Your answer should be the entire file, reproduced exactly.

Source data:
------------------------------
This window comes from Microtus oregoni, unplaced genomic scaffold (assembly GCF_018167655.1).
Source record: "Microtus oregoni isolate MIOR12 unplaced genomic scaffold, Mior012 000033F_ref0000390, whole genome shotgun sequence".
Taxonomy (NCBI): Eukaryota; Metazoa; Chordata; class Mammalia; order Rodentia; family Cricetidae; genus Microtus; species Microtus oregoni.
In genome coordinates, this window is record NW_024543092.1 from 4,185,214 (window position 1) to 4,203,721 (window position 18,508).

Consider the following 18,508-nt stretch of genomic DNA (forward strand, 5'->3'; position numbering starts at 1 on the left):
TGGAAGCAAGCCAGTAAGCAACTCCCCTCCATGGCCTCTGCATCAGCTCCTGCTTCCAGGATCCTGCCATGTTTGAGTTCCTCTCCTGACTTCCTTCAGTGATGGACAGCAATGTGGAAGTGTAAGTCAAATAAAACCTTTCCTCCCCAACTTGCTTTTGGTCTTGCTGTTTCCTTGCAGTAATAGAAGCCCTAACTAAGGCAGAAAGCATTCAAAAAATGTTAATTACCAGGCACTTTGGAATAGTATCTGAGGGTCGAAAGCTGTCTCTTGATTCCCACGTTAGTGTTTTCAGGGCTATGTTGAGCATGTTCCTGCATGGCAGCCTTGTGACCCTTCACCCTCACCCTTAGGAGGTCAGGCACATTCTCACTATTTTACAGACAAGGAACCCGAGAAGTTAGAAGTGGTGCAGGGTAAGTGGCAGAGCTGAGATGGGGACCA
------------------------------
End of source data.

This window comes from Microtus oregoni, unplaced genomic scaffold (assembly GCF_018167655.1).
Source record: "Microtus oregoni isolate MIOR12 unplaced genomic scaffold, Mior012 000033F_ref0000390, whole genome shotgun sequence".
Taxonomy (NCBI): Eukaryota; Metazoa; Chordata; class Mammalia; order Rodentia; family Cricetidae; genus Microtus; species Microtus oregoni.
In genome coordinates, this window is record NW_024543092.1 from 4,185,214 (window position 1) to 4,203,721 (window position 18,508).

Consider the following 18,508-nt stretch of genomic DNA (forward strand, 5'->3'; position numbering starts at 1 on the left):
TGGAAGCAAGCCAGTAAGCAACTCCCCTCCATGGCCTCTGCATCAGCTCCTGCTTCCAGGATCCTGCCATGTTTGAGTTCCTCTCCTGACTTCCTTCAGTGATGGACAGCAATGTGGAAGTGTAAGTCAAATAAAACCTTTCCTCCCCAACTTGCTTTTGGTCTTGCTGTTTCCTTGCAGTAATAGAAGCCCTAACTAAGGCAGAAAGCATTCAAAAAATGTTAATTACCAGGCACTTTGGAATAGTATCTGAGGGTCGAAAGCTGTCTCTTGATTCCCACGTTAGTGTTTTCAGGGCTATGTTGAGCATGTTCCTGCATGGCAGCCTTGTGACCCTTCACCCTCACCCTTAGGAGGTCAGGCACATTCTCACTATTTTACAGACAAGGAACCCGAGAAGTTAGAAGTGGTGCAGGGTAAGTGGCAGAGCTGAGATGGGGACCA